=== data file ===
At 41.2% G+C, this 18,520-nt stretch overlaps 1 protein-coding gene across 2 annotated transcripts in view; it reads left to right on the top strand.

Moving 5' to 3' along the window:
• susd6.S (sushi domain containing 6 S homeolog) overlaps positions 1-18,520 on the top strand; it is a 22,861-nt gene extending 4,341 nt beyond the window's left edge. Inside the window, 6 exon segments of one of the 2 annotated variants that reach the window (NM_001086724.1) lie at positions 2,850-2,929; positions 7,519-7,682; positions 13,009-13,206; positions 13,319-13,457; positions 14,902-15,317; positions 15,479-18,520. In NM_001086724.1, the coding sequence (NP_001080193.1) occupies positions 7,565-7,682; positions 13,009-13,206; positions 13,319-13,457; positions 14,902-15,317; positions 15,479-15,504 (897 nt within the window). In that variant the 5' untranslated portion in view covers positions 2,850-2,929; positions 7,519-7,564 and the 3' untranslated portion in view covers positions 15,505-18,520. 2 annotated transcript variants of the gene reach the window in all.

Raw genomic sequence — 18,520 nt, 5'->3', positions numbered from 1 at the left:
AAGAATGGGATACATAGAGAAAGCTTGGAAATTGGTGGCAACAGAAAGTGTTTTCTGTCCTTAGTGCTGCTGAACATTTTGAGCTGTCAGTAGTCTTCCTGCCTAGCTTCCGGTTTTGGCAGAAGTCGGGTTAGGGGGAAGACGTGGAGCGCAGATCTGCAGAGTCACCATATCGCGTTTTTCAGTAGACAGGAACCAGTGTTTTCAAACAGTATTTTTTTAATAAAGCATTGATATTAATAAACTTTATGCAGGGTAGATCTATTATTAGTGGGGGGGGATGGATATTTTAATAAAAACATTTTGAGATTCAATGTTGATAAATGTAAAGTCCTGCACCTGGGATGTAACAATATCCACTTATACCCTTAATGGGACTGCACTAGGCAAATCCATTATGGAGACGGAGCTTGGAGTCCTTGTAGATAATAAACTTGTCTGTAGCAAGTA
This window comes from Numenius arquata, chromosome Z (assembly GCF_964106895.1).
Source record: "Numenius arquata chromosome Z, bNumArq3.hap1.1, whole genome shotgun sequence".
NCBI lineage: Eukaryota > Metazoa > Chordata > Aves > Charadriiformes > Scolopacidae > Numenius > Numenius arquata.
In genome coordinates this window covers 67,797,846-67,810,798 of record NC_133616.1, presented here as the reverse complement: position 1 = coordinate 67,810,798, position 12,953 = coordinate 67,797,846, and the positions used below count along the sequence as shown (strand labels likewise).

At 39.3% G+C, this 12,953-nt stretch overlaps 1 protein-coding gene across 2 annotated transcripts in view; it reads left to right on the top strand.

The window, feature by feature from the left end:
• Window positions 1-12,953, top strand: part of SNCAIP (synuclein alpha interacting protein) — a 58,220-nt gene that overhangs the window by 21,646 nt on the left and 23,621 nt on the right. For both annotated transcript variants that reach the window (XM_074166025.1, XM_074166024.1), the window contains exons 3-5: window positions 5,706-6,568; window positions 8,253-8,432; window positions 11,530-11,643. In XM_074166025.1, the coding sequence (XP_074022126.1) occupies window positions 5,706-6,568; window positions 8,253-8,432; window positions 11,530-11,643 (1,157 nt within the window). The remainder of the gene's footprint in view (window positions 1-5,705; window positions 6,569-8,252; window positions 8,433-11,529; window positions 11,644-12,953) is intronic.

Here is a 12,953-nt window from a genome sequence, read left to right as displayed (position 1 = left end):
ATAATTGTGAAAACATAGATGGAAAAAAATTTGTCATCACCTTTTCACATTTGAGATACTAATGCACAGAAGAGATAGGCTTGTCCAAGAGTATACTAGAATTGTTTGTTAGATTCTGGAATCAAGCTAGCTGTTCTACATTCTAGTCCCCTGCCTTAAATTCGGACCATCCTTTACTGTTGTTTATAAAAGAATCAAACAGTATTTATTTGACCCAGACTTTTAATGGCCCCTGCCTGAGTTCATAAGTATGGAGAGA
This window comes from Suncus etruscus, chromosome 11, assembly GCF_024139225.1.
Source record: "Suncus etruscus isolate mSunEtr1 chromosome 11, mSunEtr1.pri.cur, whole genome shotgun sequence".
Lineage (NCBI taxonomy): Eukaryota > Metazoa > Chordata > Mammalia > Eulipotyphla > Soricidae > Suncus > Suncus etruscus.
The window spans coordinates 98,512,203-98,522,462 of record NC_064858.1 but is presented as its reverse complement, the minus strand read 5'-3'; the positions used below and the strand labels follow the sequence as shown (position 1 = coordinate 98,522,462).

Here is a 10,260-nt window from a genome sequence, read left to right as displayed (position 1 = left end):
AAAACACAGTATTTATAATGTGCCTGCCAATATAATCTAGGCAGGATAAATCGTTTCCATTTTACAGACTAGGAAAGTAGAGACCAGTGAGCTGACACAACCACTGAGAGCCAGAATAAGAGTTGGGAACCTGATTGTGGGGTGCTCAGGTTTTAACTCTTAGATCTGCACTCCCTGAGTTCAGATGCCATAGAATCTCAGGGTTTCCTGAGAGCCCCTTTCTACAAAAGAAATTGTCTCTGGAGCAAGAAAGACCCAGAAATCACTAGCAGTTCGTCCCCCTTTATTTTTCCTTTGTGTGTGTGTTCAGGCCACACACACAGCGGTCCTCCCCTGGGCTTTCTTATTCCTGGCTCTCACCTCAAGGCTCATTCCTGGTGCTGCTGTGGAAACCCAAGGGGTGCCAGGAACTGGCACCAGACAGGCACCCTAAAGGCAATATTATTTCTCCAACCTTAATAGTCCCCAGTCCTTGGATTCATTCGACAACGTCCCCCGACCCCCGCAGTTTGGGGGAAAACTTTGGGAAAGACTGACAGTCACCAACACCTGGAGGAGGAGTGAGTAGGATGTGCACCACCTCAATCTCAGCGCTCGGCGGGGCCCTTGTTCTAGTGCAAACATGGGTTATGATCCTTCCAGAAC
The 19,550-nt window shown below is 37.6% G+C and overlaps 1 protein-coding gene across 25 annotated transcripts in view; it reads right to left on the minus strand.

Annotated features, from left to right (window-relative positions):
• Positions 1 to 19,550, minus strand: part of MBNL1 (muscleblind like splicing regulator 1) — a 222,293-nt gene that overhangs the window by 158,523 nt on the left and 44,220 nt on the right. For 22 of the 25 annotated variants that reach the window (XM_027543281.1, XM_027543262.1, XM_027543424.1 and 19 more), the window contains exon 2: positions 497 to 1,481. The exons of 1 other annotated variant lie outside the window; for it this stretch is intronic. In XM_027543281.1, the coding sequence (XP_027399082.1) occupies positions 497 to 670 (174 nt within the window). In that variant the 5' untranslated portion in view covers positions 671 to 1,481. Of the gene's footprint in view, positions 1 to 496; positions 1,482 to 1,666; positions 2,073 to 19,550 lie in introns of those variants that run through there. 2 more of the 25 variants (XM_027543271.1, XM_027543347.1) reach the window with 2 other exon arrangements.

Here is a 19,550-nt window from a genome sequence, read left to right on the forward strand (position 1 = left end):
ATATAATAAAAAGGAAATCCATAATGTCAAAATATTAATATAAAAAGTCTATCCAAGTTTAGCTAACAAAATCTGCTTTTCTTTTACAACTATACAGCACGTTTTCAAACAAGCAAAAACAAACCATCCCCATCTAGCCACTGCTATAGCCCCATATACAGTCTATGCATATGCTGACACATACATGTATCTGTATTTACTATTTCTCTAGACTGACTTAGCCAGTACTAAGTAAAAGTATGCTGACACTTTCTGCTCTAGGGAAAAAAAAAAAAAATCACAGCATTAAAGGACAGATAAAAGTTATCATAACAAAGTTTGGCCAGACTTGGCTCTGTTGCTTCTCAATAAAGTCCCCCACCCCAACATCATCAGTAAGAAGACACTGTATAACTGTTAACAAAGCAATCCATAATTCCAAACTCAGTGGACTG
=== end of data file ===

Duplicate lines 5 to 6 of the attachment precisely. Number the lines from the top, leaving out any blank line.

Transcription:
AAGAATGGGATACATAGAGAAAGCTTGGAAATTGGTGGCAACAGAAAGTGTTTTCTGTCCTTAGTGCTGCTGAACATTTTGAGCTGTCAGTAGTCTTCCTGCCTAGCTTCCGGTTTTGGCAGAAGTCGGGTTAGGGGGAAGACGTGGAGCGCAGATCTGCAGAGTCACCATATCGCGTTTTTCAGTAGACAGGAACCAGTGTTTTCAAACAGTATTTTTTTAATAAAGCATTGATATTAATAAACTTTATGCAGGGTAGATCTATTATTAGTGGGGGGGGATGGATATTTTAATAAAAACATTTTGAGATTCAATGTTGATAAATGTAAAGTCCTGCACCTGGGATGTAACAATATCCACTTATACCCTTAATGGGACTGCACTAGGCAAATCCATTATGGAGACGGAGCTTGGAGTCCTTGTAGATAATAAACTTGTCTGTAGCAAGTA
This window comes from Numenius arquata, chromosome Z (assembly GCF_964106895.1).